" . . . trying for many years to trace the family history, and finally to you, Kathleen capsulized breathlessly.

"And I think this is the original house!" Ruth gasped.

"Well I suppose it is," said Margaret, stunned.

"Sure, I think this is lovely!" Rachel chimed in.

Lovely it was. Rachel kindled a fire in the parlor hearth as the exchange of information paraded the ghosts of generations under the low-beamed ceiling, the past met presently again and the mists of familial legend gradually parted. t

Margaret confessed she knew very little of the farmhouse history, having married into the Gibson clan. "I haven't a clue," she said. It's been here a long, long time. I have some old papers in the back of the house that might tell us something."

Among them was the missing link between Ruth's great-great-grandfather, James, who came to America in 1816, and the Ulster Historical Society's documentation of Fort Hill Farm. It fit into the time frame like the last piece of a jigsaw puzzle.

The document of record was an indenture between the Right Honorable Arthur Lord Viscount Dungannon, landlord, and James Gibson, Monlough, County Down, farmer. It was dated Nov. 12, 1801. The terms included the annual rent of 11 pounds, and 14 shillings, and the duration of the lease was for the natural lives of the tenant's children, Robert, aged 15; William, aged 11, and James, aged 9. Signed: DUNGANNON. Also signed: James Gibson (his mark).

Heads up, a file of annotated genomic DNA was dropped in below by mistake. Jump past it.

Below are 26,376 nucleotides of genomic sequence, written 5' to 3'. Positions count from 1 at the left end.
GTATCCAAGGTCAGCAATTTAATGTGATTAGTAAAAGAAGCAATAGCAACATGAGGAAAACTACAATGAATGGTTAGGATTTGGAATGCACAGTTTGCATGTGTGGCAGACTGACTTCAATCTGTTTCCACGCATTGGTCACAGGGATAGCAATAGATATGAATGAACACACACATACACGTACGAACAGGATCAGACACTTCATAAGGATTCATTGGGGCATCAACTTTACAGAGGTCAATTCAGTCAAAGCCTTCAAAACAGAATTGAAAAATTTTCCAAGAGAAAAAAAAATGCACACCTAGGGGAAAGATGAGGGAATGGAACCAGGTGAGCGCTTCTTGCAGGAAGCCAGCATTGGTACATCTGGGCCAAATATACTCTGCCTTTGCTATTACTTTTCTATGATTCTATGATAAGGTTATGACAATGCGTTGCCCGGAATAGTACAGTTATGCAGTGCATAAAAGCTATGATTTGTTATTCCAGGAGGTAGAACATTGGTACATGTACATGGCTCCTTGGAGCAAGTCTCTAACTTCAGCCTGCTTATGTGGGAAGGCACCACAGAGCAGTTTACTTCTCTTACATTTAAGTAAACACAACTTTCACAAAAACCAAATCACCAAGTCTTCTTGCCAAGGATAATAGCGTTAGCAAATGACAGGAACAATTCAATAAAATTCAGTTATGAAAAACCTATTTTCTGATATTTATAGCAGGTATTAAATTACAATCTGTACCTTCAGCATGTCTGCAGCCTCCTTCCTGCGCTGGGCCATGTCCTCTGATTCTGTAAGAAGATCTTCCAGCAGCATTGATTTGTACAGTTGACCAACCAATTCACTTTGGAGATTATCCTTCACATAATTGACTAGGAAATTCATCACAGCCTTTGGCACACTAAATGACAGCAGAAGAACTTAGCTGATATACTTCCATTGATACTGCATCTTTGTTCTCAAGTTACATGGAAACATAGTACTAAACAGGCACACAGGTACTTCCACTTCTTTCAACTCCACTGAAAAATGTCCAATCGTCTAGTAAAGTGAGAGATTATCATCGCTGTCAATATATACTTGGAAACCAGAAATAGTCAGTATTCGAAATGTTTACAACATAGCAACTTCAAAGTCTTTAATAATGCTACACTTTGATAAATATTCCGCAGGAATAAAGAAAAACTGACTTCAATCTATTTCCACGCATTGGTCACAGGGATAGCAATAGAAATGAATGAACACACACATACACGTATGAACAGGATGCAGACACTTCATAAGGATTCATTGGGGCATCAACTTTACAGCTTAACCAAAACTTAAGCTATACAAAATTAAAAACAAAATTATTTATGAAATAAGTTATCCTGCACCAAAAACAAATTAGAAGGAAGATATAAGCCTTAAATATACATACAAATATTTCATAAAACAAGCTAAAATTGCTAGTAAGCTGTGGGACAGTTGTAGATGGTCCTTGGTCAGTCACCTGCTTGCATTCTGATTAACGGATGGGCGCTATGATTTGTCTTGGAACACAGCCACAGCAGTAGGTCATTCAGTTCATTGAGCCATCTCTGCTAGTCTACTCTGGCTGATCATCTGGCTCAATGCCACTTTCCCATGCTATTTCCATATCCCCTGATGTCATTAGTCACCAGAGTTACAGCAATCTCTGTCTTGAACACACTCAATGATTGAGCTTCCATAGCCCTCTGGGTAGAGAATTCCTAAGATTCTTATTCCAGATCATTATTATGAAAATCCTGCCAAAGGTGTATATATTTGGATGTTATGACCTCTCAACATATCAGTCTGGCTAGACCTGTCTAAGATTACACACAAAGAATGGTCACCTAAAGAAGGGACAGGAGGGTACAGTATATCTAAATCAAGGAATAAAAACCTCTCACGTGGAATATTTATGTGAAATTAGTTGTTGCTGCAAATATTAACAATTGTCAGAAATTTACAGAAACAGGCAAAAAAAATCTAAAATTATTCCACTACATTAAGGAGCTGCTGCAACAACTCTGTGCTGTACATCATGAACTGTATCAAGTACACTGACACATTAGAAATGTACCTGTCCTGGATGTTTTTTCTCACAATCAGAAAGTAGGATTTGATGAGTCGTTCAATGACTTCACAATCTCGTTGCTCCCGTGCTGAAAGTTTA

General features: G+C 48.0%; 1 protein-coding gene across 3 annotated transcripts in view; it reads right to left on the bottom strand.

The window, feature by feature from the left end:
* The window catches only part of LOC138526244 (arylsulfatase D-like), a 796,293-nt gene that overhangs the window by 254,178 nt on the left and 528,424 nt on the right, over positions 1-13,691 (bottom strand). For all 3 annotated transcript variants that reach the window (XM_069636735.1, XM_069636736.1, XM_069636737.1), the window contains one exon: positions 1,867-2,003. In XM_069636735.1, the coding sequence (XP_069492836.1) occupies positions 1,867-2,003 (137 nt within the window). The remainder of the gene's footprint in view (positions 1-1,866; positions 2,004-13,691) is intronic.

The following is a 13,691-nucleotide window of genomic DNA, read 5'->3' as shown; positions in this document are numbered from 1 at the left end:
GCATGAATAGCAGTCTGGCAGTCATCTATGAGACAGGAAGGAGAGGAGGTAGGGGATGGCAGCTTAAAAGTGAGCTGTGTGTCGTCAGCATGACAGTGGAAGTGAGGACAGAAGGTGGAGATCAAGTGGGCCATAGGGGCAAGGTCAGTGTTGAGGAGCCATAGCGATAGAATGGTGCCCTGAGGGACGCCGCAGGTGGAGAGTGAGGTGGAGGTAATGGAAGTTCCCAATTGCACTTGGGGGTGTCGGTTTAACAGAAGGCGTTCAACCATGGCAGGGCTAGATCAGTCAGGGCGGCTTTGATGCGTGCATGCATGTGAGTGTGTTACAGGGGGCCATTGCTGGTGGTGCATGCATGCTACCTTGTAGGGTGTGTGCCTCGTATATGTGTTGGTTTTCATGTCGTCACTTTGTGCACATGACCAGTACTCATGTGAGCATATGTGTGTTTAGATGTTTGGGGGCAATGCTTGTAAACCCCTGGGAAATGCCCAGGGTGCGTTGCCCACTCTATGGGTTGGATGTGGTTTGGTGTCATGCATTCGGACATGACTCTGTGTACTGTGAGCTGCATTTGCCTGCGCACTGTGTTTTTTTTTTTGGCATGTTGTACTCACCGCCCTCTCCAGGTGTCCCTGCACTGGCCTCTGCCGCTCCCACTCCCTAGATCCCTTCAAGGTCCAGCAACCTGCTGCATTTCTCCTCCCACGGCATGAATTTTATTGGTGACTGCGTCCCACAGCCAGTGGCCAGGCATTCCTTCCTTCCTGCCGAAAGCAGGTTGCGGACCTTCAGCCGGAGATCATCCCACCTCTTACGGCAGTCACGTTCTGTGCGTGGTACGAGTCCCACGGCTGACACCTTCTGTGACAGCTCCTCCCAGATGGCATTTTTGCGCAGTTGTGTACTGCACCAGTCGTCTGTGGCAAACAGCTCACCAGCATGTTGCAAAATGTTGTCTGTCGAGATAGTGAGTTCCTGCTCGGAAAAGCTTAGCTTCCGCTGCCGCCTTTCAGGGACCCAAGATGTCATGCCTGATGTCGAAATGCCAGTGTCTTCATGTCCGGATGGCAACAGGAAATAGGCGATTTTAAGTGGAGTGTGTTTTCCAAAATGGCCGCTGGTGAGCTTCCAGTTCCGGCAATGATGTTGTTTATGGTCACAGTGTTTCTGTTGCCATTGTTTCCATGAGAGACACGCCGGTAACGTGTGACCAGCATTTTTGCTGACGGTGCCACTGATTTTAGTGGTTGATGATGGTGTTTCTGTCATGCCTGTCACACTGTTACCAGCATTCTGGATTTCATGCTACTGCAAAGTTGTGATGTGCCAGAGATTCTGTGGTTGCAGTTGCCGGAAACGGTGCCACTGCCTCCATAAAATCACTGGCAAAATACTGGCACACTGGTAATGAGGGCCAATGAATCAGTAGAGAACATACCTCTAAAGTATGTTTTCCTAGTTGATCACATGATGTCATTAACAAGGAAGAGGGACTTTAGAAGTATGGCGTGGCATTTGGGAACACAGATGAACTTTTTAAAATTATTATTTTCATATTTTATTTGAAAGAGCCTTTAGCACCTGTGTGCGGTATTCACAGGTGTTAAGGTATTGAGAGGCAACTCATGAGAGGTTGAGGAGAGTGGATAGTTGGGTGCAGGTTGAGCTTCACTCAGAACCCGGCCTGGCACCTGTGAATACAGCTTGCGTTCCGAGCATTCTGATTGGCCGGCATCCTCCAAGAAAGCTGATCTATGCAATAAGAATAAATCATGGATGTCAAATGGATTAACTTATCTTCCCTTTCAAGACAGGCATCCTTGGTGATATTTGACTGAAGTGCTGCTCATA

As the third son of an illiterate farm tenant with no hope of any kind of inheritance, the younger James Gibson had little choice in planning his future. At age 23 he emigrated to Vermont, moved on to Pennsylvania and unintentionally launched a search for the hazy family connection 165 years later.

Inquires to the Ulster Genealogical and Historical Guild currently are running at the rate of 600 a month, according to Kathleen Neill. The address is 66 Balmoral Ave., Belfast, BT9 6NY, Northern, Ireland. Except for an internationl postage reply coupon available at any post office, no fee is required for the initial investigation.

If the Guild researchers find a reasonable prospect of success, there is a registration fee of $20. After that, the cost varies according to the time required to make the search, with a top limit of $175.

Many inquiries are hopeless. A prime example is enshrined in the Guild's office scrapbook: "My ancestor was Patrick Murphy. He emigrated from Ireland in 1690, probably from County Antrim. Please send his vital statistics."

"There is nothing we can do with that kind of information," said Neill. "The county in Ireland is the same as a state in the United States for administrative purposes. The minimum requirement is a precise location -- town, townland, village or parrish."

[as noted last Sunday, for those on this side of the Atlantic who wish to pursue Irish ancestry with advance homework, there is a source closer than Belfast. Donna Hotaling, executive secretary of the Board of Certification of Genealogists of the U.S. and Canada, has catalogues of the Ulster Guild research materials along with similar materials for the Irish Republic. A fact sheet telling how to order these and other publicatons is available by writing to Donna Hotaling at 2255 Cedar Lane, Vienna, Va. 22180.]